Updating readers on reviewed books

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When a book on the history of gun ownership in America is published by a mainstream press, you can bet it's going to get some attention Â- especially if it suggests a contentious interpretation of the Second Amendment and reports that Americans have only relatively recently taken to firearms.

That's what happened with "Arming America: The Origins of a National Gun Culture," which hit stores in 2000 and has since drawn great praise and great criticism. At its high point, it won the Bancroft award, a prestigious history honor, in 2001. But it's been downhill since, with academics, journalists, and the public scrutinizing author Michael Bellesiles's sourcing, particularly with regard to probate records, and finding it sloppy. Emory University, the author's employer, announced in February that it is conducting a formal inquiry.

That's not a big surprise at a time when historians, dogged by issues of accuracy, are being held to higher standards. But some people are now taking that accountability a step further, asking what responsibility newspapers have to tell readers when doubts arise about the substance of a book they've reviewed.

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Two weeks ago, a column on the Fox News website took issue with several newspapers and publications for not reporting subsequent charges against the book after they ran positive reviews.

"Some editors might say that, by now, their reviews of Bellesiles's book are old news Â- but of course, as the research for this piece demonstrates, they are readily available on the Internet or via other electronic research services. And one would think that book-review editors and publishers would feel an obligation to tell the public that it has been led astray, with their unwitting assistance," wrote Glenn Harlan Reynolds, a law professor at the University of Tennessee.

According to Mr. Reynolds's research, the publications that have told readers about the book's recently alleged errors include The New York Times (though not in its book-review section), The Chronicle of Higher Education, and the Plain Dealer in Cleveland. Others, such as the Monitor (until now), the New York Review of Books, and the Atlantic Monthly, have not.

A number of readers Â- prompted in some cases by the Fox News column Â- have written to publications (including the Monitor) and questioned why they haven't retracted their reviews or at least alerted their audiences to the problems with the book.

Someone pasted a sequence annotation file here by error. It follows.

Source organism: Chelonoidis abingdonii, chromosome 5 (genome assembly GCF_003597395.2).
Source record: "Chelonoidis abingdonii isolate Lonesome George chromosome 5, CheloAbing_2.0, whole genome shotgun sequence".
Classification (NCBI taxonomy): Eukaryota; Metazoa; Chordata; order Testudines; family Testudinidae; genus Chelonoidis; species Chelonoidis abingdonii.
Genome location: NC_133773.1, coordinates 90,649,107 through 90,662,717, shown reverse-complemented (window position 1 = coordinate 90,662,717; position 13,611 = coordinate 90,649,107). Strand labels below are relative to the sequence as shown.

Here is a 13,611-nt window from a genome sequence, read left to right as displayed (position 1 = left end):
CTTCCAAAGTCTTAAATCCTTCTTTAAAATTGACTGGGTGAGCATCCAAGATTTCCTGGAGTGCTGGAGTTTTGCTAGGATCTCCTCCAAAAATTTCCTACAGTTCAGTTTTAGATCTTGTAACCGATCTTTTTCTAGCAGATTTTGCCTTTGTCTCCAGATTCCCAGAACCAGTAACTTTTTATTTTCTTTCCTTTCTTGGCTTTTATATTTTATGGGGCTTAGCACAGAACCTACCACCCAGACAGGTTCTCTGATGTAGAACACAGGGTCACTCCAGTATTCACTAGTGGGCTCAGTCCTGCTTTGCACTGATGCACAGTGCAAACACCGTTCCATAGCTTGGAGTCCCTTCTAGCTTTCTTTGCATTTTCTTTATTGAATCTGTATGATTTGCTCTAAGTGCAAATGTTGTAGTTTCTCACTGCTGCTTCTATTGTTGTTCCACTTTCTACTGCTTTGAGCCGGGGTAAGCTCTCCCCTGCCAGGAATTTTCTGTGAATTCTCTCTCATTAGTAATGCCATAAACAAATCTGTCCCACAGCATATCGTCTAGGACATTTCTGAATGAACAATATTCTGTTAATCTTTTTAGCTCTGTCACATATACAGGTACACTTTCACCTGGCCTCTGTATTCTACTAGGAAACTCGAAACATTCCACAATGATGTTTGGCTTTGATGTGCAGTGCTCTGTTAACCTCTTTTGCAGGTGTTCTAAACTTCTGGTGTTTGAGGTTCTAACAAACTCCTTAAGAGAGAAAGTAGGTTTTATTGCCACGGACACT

Many publications don't have a great track record with following up on stories, and Tom Rosenstiel at the Project for Excellence in Journalism says that papers should at least be expected to report something about the debate over the book. But, he adds, "controversy doesn't equal debunking. The controversy has to sort itself out completely."

That's what Steve Wasserman, editor of the Los Angeles Times Book Review, is waiting for. "We at the Book Review haven't done anything yet because the charges against [Bellesiles] have yet to be proved beyond a reasonable doubt. ... If it turns out he's manufactured all of this, I will reevaluate what, if anything, we should do."

A short article announcing Emory's formal inquiry did run in a news section in the Los Angeles Times in February.

Part of the debate is over what reviewers and editors are expected to know about a book when they are reviewing it. History books, for example, often create controversy, and their theories are later picked apart by scholars. That's how it should work, says Mr. Rosenstiel, who argues book reviews shouldn't be expected to do the work of academics, but are there to point out books that are notable.

Historians who review for mainstream publications say they couldn't check all the facts even if they wanted to, as it would be too time-consuming. These scholars also say they operate under a code that the work they are looking at is not distorted or manufactured, notes Gerard DeGroot, chairman of the Modern History Department at the University of St. Andrews in Scotland, who reviewed the Bellesiles book for the Monitor. Book publishers also rely on authors to check their own facts. Mr. Wasserman has worked at a number of publishing houses and says, "Fact checking, alas, is spotty at best."

In the case of the Bellesiles book, his publisher, Knopf, said in a statement that the book had been reviewed by several prominent historians, and also by Emory, before its release. Factual mistakes have been corrected for subsequent editions, according to Knopf, which adds that the majority of issues raised have been ones of interpretation.

Bellesiles has also spent time defending the book, creating a website and writing for historical publications such as the Organization of American Historians, and The William and Mary Quarterly Â- pointing out that fewer than five paragraphs in a 444-page book deal with the disputed probate materials. He was unavailable for comment for this column.

Despite such efforts, fact-checking issues still weigh on Karen Sandstrom, the Plain Dealer's book review editor. She wrote a column in December about the controversy and the gap between what a book says and a critic's ability to confirm its conclusions. "Part of our job ... is being consumer advocates, and we are not doing that if we are passing along bad information," she says.

She points to cases in which books were investigated and didn't check out. She is encouraging her reviewers to at least make one fact-checking phone call for nonfiction books. In her column she wrote, "We can't re-report a 300-page book, but we can ask a question or two, which might alert us to bigger problems."

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